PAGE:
ANTI-racism campaigners in Edinburgh have held a protest against the "inhumane" UK Government policy to send refugees to Rwanda.

Activists gathered in places across the UK including Glasgow and London as the Tory government's plan was challenged once again in the High Court. 

Scores of protestors holding placards which read "refugees are welcome here" were joined by Stand Up to Racism and trade unionists who addressed the crowd on Monday in the capital. 

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It comes after home secretary Priti Patel resigned after Liz Truss was elected as the next UK prime minister. 

Meanwhile, at The Mound on Princes Street, campaigners sang songs and led chants against the UK Government's "hostile environment" policies when it comes to asylum seekers.

A number of speakers from political parties, trade unions and groups working with refugees addressed the crowd.

Esa Aldegheri, from City of Sanctuary Edinburgh, a group that aim to make refugees and migrants fleeing violence feel welcomed when they arrive in the capital, told the crowd to "stand without fear".

She said: "Although there are really scary times I see so many people here today in this city, despite all the people walking past and doing their shopping on Princes Street, who really care and we've come together from so many different backgrounds and faiths and beliefs.

"But we cannot stand and allow such basic rights to be eroded.

"That is exactly why we cannot stand by because if it's okay for, you know, a person to be deported to Rwanda because they're an illegal refugee, of which no such thing exists, then why is it not okay for someone's Polish shop to be graffitied?

"My dad's Italian, I have two passports. I could be stripped of my British passport according to some of the elements of the Nationality and Borders Act.

"It could be you next, it could be your neighbour, your friend, your teacher, your children. We have to stop this.

"This is one tiny protest that is much of a wider protest, we're here to stop Rwanda."

Olaf Stando, the international officer of the SNP's youth wing, said during his speech: "I campaigned passionately for an independent Scotland, not because I care about flags or about anthems or about unchaining unicorns.

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"I care about a different country that's in front of us, a hope of a society that treats humans like humans, of a border and immigration system that's compassionate, have a common sense system that recognises that refugees and migrants can contribute so much to our economy, instead of a racist, toxic, poisonous pool of sh**e that the Tories are forcing us to swim in."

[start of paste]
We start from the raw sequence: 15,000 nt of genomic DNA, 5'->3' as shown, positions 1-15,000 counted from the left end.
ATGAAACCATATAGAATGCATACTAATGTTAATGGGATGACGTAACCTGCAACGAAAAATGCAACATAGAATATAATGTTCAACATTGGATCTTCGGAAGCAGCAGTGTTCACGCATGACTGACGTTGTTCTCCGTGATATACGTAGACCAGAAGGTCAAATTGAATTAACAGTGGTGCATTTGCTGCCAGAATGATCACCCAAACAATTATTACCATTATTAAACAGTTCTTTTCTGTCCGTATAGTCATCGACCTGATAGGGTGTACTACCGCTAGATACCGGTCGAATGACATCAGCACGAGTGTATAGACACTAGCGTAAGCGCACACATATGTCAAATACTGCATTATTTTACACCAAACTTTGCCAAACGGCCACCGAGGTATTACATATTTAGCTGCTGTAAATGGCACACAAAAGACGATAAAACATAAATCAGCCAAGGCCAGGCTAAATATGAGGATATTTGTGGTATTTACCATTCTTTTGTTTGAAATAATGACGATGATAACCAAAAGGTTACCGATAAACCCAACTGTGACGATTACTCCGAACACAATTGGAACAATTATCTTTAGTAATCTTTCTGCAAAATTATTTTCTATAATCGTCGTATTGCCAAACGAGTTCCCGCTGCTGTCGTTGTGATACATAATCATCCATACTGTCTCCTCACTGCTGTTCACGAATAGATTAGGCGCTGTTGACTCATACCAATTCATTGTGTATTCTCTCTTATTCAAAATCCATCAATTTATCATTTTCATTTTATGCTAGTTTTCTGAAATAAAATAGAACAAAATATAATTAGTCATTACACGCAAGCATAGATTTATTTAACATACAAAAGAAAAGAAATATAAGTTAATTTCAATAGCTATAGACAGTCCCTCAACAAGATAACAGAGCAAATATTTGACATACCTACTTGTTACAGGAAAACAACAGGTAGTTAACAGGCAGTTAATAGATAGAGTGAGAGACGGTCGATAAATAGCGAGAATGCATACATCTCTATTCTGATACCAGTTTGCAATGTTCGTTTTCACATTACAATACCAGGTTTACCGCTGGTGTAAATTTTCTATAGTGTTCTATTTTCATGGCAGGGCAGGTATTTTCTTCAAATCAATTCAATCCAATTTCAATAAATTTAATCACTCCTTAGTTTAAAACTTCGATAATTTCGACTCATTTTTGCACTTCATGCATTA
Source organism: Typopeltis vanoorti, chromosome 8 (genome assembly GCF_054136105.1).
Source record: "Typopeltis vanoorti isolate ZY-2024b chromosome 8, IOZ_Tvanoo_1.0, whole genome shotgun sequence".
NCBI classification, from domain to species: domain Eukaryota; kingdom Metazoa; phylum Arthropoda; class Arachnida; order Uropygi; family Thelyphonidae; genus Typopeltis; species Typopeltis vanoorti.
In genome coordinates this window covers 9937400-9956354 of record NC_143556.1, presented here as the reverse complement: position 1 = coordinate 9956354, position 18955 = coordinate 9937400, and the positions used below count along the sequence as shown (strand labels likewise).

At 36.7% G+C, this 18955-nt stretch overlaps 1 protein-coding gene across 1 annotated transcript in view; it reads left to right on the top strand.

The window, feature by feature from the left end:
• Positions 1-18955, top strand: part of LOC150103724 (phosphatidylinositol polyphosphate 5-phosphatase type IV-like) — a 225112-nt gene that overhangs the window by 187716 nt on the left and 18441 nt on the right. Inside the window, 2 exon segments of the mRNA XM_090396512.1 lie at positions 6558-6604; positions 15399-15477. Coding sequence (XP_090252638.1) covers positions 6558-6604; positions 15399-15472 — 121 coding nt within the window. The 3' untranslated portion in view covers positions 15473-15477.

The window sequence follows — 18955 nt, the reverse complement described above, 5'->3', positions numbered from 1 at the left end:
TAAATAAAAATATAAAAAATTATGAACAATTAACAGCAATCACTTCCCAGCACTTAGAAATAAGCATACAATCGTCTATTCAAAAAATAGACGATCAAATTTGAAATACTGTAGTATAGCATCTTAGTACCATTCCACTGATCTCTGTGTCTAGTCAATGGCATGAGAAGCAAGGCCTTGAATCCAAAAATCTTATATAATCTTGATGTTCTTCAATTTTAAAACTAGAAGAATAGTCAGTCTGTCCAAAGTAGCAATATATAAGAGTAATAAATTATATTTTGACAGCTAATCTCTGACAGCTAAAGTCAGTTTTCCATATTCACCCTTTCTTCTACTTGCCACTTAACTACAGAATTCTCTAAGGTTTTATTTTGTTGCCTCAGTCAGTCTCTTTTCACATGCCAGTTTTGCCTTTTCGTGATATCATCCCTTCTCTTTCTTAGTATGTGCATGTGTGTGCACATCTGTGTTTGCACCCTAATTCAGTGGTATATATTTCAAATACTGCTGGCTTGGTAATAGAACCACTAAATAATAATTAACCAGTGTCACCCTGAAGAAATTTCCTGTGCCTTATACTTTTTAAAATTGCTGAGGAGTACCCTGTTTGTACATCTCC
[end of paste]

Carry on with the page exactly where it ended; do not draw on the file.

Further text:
Addressing the crowd, Scott Harkness, from the Communication Workers Union (CWU), said: "The reason I am speaking here today is to send a message of solidarity and love to refugees everywhere.

"Right now there is a crisis and that crisis is around those that are due to be sent to Rwanda. I read an article recently about a refugee who was told he was coming to the UK and he was so relieved and happy.

The National: A number of speakers addressed the crowd in EdinburghA number of speakers addressed the crowd in Edinburgh

"Then he was told he was going to Rwanda with little to no explanation, he started panicking."

Harkness was greeted with cheers later in his speech when he pointed out the CWU had a bigger mandate to take strike action than Liz Truss was given to be the UK's next prime minister.

One speaker from Stand up to Racism said: "It's absolutely shocking and disgusting.

"The people they want to deport from here have come from places like Sudan, a vicious military dictatorship, from Syria and Eritrea, where terrible wars are going on. 

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"They came here looking for a better life and when they get here, they're not allowed to work and they're demonised by the press.

"That's not enough for Priti Patel and the Tories, they want to deport them from here and sent to Rwanda."

Several asylum seekers, along with the Public and Commercial Services union (PCS) and groups Care4Calais and Detention Action, are bringing challenges over the plan to send some asylum seekers on one-way flights to the east African country.

The High Court heard how Rwanda is an “authoritarian state” that “tortures and murders those it considers to be its opponents” at the outset of the legal challenge. 

Raza Husain QC, representing some of those bringing the case forward, said the UN’s High Commissioner for Refugees has raised a number of concerns about Rwanda’s record with refugees, including a high rate of rejection for asylum seekers who are not from neighbouring countries and issues with its process for determining refugee status – including a failure to provide reasons for refusal.

The former home secretary is defending the claims, with lawyers arguing the policy is “not unlawful” and that the memorandum of understanding agreed between the UK and Rwanda provides assurances that ensure everyone sent there will have a “safe and effective” refugee status determination procedure.

Currently, no flights have taken any immigrants to Rwanda as they have been stopped by legal interventions.